Writing about personal topics is hard for me but something I push myself to do.  I know that family and friends read this blog, and I’m not someone who shares a lot.  Anonymity would be so much easier.  When I first started blogging I thought I’d just send my blog out in the world and my many, many readers would never know who I was.  A blogging class disabused me of that idea.  The instructor told us, if you’re not willing to send your link to every friend and family member, you’re not going to be a successful blogger.  Now, with a book review I’m usually not worried about putting too much of myself on the line, although I do find I censor myself.

I’ve noticed with blogging, that the occasional very-personal post that you work on for days doesn’t necessarily garner much attention from readers.  I don’t know why, but the posts I’m always nervous about are the ones no one reacts to, like this one about not wanting children – where if I post a review of a Haruki Murakami book I get a huge response.

But blogging is about being thick-skinned, and knowing there are times people get what you’re saying and times they don’t even show up.  And that has to be okay.

I’d love to hear more about how other bloggers write.  What kinds of posts you struggle with?  How much thought, time, energy do you put into each post?  How personal do you go and what’s off-limits?   Do you worry about someone reading your blog who might be offended or upset?

Happy weekend everyone.  I just got a call from my boss who says “she hopes we get a weekend this weekend.”  I hope so too.

13 thoughts on “Writing about Writing: What Posts do you Struggle With?

  1. For me it’s been totally the opposite! When I’ve written more personal posts, which I thought were more upsetting or disturbing, I got lots of response, and positive such. Now, I’ve just realized I’m a coward, because on my first ever blog i wrote more of that sort of posts, but deleted them out of fear. Fear of what, I don’t know. Maybe negative feedback, blog bullying and the likes, but I never got any bad reactions. And now I don’t write any personal posts of that sort. But that’ll change soon now that I’ve realized I’ve been a coward…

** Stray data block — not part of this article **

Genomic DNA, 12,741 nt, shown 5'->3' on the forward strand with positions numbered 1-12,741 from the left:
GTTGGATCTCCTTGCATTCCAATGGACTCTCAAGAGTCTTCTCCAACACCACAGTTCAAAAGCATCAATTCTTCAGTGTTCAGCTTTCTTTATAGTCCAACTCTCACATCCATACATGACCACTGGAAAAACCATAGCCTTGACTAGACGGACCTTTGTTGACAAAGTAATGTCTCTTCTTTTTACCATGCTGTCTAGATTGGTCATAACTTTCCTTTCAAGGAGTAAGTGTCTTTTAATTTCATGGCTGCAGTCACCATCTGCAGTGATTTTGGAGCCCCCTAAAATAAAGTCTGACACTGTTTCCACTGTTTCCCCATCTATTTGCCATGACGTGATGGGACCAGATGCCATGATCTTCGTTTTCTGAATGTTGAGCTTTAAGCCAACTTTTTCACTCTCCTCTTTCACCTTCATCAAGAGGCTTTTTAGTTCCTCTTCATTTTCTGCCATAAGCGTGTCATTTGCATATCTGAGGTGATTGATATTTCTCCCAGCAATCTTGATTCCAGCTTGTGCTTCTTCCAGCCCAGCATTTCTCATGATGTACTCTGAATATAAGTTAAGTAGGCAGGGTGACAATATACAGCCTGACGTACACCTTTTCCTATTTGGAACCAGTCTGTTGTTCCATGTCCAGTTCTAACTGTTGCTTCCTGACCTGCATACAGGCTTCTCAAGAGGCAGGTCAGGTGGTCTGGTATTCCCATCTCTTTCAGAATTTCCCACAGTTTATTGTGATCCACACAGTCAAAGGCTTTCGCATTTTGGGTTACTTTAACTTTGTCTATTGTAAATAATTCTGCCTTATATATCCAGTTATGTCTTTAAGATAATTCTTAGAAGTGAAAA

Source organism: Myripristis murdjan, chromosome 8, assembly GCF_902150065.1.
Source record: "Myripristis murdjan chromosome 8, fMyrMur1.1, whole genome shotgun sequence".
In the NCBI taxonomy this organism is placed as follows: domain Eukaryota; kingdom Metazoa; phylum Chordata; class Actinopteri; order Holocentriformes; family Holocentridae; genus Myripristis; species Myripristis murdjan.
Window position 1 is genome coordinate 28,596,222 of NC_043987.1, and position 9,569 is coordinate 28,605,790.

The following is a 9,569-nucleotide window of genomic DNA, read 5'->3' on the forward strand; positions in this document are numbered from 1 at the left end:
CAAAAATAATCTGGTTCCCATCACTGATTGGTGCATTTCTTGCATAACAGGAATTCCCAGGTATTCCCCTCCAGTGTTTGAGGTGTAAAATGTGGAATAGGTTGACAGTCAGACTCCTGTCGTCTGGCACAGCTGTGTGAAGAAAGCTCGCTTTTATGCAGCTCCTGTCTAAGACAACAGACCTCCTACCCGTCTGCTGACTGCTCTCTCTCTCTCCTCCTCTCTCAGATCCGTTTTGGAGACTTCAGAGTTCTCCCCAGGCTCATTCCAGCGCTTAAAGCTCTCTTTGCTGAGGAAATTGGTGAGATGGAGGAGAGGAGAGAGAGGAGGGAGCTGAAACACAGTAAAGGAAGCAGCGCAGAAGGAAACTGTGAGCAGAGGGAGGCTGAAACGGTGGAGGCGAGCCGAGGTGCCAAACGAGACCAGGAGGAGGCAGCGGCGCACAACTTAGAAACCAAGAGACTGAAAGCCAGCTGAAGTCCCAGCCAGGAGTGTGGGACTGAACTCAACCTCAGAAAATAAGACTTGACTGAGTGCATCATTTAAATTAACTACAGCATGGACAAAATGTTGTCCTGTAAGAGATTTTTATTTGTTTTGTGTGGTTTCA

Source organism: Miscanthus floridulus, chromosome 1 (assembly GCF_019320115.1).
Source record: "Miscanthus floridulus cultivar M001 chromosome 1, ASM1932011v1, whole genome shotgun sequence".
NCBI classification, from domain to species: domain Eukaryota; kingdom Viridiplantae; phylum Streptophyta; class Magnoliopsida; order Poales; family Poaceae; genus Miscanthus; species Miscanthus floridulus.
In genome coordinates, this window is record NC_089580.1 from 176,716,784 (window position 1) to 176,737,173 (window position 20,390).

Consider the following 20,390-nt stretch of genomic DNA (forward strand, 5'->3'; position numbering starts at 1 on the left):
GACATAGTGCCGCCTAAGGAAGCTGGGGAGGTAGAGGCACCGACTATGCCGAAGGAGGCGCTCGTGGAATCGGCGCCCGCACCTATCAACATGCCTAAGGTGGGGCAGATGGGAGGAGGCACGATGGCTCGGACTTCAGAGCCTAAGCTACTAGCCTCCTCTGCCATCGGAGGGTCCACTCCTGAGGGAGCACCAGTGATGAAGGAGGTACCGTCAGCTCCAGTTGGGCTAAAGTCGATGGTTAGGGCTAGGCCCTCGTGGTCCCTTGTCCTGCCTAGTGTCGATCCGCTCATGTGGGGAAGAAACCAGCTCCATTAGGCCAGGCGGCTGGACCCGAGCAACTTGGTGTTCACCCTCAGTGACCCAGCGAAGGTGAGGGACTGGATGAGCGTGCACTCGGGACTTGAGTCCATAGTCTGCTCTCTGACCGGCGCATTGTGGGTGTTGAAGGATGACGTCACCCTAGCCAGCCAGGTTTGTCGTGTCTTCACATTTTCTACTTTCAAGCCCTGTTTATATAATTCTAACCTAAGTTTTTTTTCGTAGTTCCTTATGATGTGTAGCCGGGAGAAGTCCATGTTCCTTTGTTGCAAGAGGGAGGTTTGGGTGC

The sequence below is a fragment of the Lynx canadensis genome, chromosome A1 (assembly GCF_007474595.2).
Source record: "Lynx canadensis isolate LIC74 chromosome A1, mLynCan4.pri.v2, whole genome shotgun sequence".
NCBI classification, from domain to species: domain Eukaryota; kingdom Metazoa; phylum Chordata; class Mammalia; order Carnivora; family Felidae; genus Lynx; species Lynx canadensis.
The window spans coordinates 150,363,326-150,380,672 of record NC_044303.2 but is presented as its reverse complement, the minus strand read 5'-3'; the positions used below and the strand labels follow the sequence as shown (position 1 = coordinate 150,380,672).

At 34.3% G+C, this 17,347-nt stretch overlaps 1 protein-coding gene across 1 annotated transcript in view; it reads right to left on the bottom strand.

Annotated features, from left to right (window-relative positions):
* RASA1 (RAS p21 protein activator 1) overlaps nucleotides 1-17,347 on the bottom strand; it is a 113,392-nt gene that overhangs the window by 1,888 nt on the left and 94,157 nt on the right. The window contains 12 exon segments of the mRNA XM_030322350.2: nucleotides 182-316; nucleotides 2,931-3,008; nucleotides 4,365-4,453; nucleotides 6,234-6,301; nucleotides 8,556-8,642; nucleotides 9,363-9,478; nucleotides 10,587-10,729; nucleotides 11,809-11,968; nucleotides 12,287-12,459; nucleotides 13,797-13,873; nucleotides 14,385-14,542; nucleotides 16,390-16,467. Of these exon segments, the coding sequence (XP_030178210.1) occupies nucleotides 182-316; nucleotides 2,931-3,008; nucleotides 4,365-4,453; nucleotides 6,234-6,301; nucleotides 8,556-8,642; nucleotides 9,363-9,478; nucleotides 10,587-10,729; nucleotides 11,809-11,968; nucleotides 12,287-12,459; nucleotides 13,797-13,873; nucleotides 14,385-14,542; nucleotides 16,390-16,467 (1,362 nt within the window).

• I did something like you did… my first attempt at a blog was uber-personal and I came to realize that 1) I couldn’t actually show it to anyone and 2) it probably wasn’t all that interesting to anyone but me. So the book blogging works well for me — a safe harbor from too much emotion and reading is the thing I love above all else (except people of course). Good luck if you try for some more personal posts! You and me both…

  2. First, I am SO sorry about your work load. My stomach dropped when I read about that call last Friday. I got all involunarily indignant on your behalf, and thought “OMG I would never put up with that.” But that’s silly…I’ve never been put in that situation, so I have no idea how I’d react (other than be resentful).

    Second, you know I struggle with writing. I counted the number of post ideas/unfinished drafts on my list the other day and lost count around 40. Maybe it’s because most of my posts are personal…but I get that “jumbled” feeling while drafting a lot of my posts. I’ve even tried making outlines so I won’t drone on and on, but I haven’t found that to be very effective either. I have a tendency to write for a couple hours until I’ve exhausted the topic (and myself), then research links, photos, etc, then spend almost as much time editing the text down to a reasonable length as I did writing all the text in the first place.

    The length of this comment provides evidence of my difficulties in this area! Hope you get to decide how to spend this weekend! And I hope you figure out the Asperger’s post, I’m interested in reading it.